• 10 5 6 S 2985424 1259426 1725998 0 -0.156283 0.421858 0.578142 0
  • 10 5 6 H 2983974 851474 2003320 129180 -0.386011 0.285349 0.671360 0.043291

  • 9 6 6 S 562585 230554 332031 0 -0.180376 0.409812 0.590188 0

  • 9 6 6 H 562917 157084 380592 25241 -0.397053 0.279054 0.676107 0.044840

  • 8 7 6 S 748253 305639 442614 0 -0.183060 0.408470 0.591530 0

  • 8 7 6 H 748480 222004 492233 34243 -0.361037 0.296606 0.657643 0.045750

Notice that the trial size in both of the 10-5-6-x cases is higher than the other four cases. This is simply due to the higher number of 10 valued cards in the deck, i.e. each value is the set {10,J,Q,K} is equal to 10. Also note that the sample sizes the two 10-5-6-x cases are not identical to each other. This is due to the random selection of the players strategy during simulation where the probability of the player standing is assumed to be 1/2 and probability of the player hitting is also assumed to be 1/2.

The calculated 63.26 percent chance of busting by hitting (which was posted earlier), is pretty close to the simulation loss result of 67.1360%.

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I do not think that the basic strategy would be an outcome of any Monte Carlo simulation, as blackjack (and other games in casinos) had been played a lot before enough computer capacities were available for such computations. And these games are made up cleverly (just see Pascal's roulette), there is no need to compute the house's edge, as it has been well calculated for ages.

With probability and game theory any outcome can be expressed, and the probabilities (and by this: wins and losses) could be computed, so the basic strategy could be defined. E.g.: you have 15 and the dealer an A, the probability you will go bust with another card is quite high: $\frac{29}{49}$ (around 59 percent) to risk. This could be even worse with a 5 in hand (~61 %). The odds of the dealer has another card worth 10 is quite high: $\frac{16}{49}$ and other cards also help him (7, 8, 9 and also smaller ones with smaller probability). And so on.

It is true that with modern computers a simulation could be implemented a lot faster then doing all computations for probabilities, that is why I think these techniques are so popular nowadays.

Another issue is that the outcome of a Monte Carlo method could hold an acceptable accuracy with enough repetitions, so human driven (planned) computations just do not worth the time or energy to deal with.


After editing, I try to answer for the concrete question, which says: "assuming that no form of card counting has occurred, is is still true that if you have a 10+5 or 9+6 or 8+7 vs a 6 you stand?" (OP)

Let's say you have a 10+5 (hard total: 15) and you can see a 6 at the dealer. The basic strategy says you have to stand. Why?

You know nothing about the other card of the dealer, but you are quite sure about he will ask for another card. This is not 100 percent true, as he may have an ace ($p=\frac{4}{49}$), and could stand, if you have no more than 17 and did not bust.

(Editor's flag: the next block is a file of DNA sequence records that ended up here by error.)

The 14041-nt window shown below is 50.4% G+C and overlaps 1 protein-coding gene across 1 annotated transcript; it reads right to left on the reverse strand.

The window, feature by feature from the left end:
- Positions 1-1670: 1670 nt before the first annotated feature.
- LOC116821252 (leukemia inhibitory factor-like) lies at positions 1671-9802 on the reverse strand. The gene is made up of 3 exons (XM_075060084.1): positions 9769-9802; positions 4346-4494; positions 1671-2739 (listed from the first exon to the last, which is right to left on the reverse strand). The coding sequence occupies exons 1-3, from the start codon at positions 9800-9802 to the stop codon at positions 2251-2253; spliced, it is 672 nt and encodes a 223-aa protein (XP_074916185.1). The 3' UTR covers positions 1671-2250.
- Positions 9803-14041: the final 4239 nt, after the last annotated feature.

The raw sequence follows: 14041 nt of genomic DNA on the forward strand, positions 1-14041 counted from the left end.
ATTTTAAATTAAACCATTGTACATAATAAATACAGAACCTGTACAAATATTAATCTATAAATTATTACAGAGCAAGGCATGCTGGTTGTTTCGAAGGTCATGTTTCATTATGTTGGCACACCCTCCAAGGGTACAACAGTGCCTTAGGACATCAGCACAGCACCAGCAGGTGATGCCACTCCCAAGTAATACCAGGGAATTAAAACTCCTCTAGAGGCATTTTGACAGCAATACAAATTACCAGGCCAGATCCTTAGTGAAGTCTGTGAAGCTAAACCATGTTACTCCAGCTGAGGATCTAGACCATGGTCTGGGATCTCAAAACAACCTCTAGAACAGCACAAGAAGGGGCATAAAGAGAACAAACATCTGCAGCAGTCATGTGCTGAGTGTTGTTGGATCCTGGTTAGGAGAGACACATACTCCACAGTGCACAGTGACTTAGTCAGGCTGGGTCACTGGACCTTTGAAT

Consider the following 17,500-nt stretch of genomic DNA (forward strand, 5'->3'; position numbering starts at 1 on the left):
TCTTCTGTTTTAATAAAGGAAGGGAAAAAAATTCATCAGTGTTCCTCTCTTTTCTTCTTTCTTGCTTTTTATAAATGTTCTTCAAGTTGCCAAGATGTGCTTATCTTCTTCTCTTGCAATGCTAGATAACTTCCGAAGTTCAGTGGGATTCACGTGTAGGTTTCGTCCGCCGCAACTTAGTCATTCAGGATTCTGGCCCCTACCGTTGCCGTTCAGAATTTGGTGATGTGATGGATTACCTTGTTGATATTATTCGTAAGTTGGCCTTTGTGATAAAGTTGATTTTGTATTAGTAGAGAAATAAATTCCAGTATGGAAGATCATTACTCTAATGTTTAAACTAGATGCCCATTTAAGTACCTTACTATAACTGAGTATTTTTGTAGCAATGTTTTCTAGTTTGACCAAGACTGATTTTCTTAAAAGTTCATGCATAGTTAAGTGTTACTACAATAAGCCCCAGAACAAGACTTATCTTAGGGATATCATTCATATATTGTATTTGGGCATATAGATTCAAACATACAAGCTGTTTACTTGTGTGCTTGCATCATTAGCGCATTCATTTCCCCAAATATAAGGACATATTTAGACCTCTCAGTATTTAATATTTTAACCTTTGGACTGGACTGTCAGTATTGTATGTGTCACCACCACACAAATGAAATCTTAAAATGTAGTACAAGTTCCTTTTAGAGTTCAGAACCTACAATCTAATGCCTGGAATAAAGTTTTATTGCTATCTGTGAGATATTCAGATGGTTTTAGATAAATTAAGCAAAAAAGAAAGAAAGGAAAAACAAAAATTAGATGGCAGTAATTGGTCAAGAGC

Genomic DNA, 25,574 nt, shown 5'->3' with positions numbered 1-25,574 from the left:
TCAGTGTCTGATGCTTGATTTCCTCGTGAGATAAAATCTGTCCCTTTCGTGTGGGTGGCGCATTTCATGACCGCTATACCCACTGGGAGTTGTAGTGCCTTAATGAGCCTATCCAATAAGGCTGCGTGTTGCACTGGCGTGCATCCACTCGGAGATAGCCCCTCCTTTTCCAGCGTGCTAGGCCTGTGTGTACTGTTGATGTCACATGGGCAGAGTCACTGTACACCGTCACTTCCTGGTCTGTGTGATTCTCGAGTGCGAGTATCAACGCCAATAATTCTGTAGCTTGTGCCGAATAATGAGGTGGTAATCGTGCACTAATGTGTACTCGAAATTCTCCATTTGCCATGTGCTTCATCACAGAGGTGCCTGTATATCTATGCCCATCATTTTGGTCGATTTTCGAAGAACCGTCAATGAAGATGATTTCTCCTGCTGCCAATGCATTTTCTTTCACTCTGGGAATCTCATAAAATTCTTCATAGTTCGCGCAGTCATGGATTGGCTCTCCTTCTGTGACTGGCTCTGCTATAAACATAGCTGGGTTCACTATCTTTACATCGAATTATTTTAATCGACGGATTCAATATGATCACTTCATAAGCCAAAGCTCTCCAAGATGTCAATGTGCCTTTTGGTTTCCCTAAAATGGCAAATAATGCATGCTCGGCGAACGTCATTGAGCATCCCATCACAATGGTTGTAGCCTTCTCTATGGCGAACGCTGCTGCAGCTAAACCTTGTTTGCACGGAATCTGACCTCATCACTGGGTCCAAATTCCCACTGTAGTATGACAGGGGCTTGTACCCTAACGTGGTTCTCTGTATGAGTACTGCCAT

What if you stand? You will loose if the dealer have an ace ($p=\frac{4}{49}$) or have a smaller card, hit and the overall sum will be between 17 and 21. It could be done with a sum of the 2 unknown card being between 11 and 15. It could be any of the followings: 2-9, 2-10, 2-J, 2-Q, 2-K, 2-A, 3-8, 3-9, 3-10, 3-J, 3-Q, 3-K, 3-A, 4-7, 4-8, 4-9, 4-10, 4-J, 4-Q, 4-K, 4-A, 5-6, 5-7, 5-8, 5-9, 5-10, 5-J, 5-Q, 5-K, 6-5, 6-6, 6-7, 6-8, 6-9, 7-4, 7-5, 7-6, 7-7, 7-8, 8-3, 8-4, 8-5, 8-6, 8-7, 9-2, 9-3, 9-4, 9-5, 9-6, 10-2, 10-3, 10-4, 10-5, J-2, J-3, J-4, J-5, Q-2, Q-3, Q-4, Q-5, K-2, K-3, K-4, K-5, A-2, A-3 and A-4. Note: you have 4 pieces of all cards in the deck except for the 5, 6 and 10, as you have seen 1-1 in your or the dealer's hand. That will also affect the computed probability, but I will not deal with this small problem here. So the prob. that you you will loose against the dealer's 3 card is: 68 hands will be bad for you from the possible 169 ($=13^2$) combinations. This and the above soft 17 gives a $p=\frac{4}{49}+\frac{68}{169}=0.4839995$.This means you have around 51.6 percent chance to win!

If you do not stand, you will have a quite high risk of busting: $p=\frac{8*4-1}{49}=\frac{31}{49}$, which is a lot higher chance (around 63.26 percent) to loose. And I did not compute the chance of you would not bust but the dealer would hit a higher sum than you. That's why you should stand.

I might have maiden some mistakes in the above example, but I hope the theory can be seen. And of course I do think the above computation could have been done in a lot simpler way using combinatorics, but that was done such a simple way only using the classical theorem of probability.

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In your example, you are using one deck.. –  picakhu Jan 16 '11 at 15:57
    
@picakhu: yes, I do, as blackjack can be played with only one deck also. The number of decks in play only affects the probability of getting a card what have been seen before (what I left out of my example, as I stated), which is not a very big deal in blackjack - not like in poker. Also, 4+ decks in play serves the purpose of making more difficult counting the cards (so: cheat), and also the ease: as the dealer do not have to shuffle the deck every turn. And of course also increases the house edge. In your example, the prob. is so high, that more decks do not make tangible difference. –  daroczig Jan 16 '11 at 17:19
    
"he may have an ace, and could stand, if you have no more than 17 and did not bust" - are you suggesting that the dealer's action depends on whether I have more than 17 or not? The dealer should act the same whatever value I stand at. –  Chris Moore Jul 5 '12 at 10:02
    
Well, if the player has 10+5 and the dealer has a 6 and an ace, I think the dealer could stand. –  daroczig Jul 5 '12 at 22:31